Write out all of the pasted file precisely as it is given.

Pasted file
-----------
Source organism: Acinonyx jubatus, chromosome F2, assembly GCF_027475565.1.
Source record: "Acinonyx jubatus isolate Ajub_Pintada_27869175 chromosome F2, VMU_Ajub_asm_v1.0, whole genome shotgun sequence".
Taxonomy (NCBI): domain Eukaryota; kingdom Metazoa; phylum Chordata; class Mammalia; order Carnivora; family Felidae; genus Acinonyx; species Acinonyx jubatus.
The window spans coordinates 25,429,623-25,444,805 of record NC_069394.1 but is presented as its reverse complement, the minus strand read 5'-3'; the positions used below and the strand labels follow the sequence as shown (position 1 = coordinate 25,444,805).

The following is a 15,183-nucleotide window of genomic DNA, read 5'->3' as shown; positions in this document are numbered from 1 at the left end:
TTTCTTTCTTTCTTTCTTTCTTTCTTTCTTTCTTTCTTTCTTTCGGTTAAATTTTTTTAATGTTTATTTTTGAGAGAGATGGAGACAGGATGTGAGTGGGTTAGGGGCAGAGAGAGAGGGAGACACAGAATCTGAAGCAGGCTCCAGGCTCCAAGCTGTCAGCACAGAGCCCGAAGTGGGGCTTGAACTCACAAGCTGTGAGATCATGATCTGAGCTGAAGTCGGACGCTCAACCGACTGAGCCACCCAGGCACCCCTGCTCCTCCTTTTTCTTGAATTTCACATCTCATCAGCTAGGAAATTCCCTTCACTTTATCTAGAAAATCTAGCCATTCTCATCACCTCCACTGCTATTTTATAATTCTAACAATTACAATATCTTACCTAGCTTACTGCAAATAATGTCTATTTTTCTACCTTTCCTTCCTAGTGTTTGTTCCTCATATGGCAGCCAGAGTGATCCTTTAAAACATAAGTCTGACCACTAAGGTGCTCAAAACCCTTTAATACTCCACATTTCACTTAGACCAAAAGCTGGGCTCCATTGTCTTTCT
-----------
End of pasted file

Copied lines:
Source organism: Acinonyx jubatus, chromosome F2, assembly GCF_027475565.1.
Source record: "Acinonyx jubatus isolate Ajub_Pintada_27869175 chromosome F2, VMU_Ajub_asm_v1.0, whole genome shotgun sequence".
Taxonomy (NCBI): domain Eukaryota; kingdom Metazoa; phylum Chordata; class Mammalia; order Carnivora; family Felidae; genus Acinonyx; species Acinonyx jubatus.
The window spans coordinates 25,429,623-25,444,805 of record NC_069394.1 but is presented as its reverse complement, the minus strand read 5'-3'; the positions used below and the strand labels follow the sequence as shown (position 1 = coordinate 25,444,805).

The following is a 15,183-nucleotide window of genomic DNA, read 5'->3' as shown; positions in this document are numbered from 1 at the left end:
TTTCTTTCTTTCTTTCTTTCTTTCTTTCTTTCTTTCTTTCTTTCGGTTAAATTTTTTTAATGTTTATTTTTGAGAGAGATGGAGACAGGATGTGAGTGGGTTAGGGGCAGAGAGAGAGGGAGACACAGAATCTGAAGCAGGCTCCAGGCTCCAAGCTGTCAGCACAGAGCCCGAAGTGGGGCTTGAACTCACAAGCTGTGAGATCATGATCTGAGCTGAAGTCGGACGCTCAACCGACTGAGCCACCCAGGCACCCCTGCTCCTCCTTTTTCTTGAATTTCACATCTCATCAGCTAGGAAATTCCCTTCACTTTATCTAGAAAATCTAGCCATTCTCATCACCTCCACTGCTATTTTATAATTCTAACAATTACAATATCTTACCTAGCTTACTGCAAATAATGTCTATTTTTCTACCTTTCCTTCCTAGTGTTTGTTCCTCATATGGCAGCCAGAGTGATCCTTTAAAACATAAGTCTGACCACTAAGGTGCTCAAAACCCTTTAATACTCCACATTTCACTTAGACCAAAAGCTGGGCTCCATTGTCTTTCT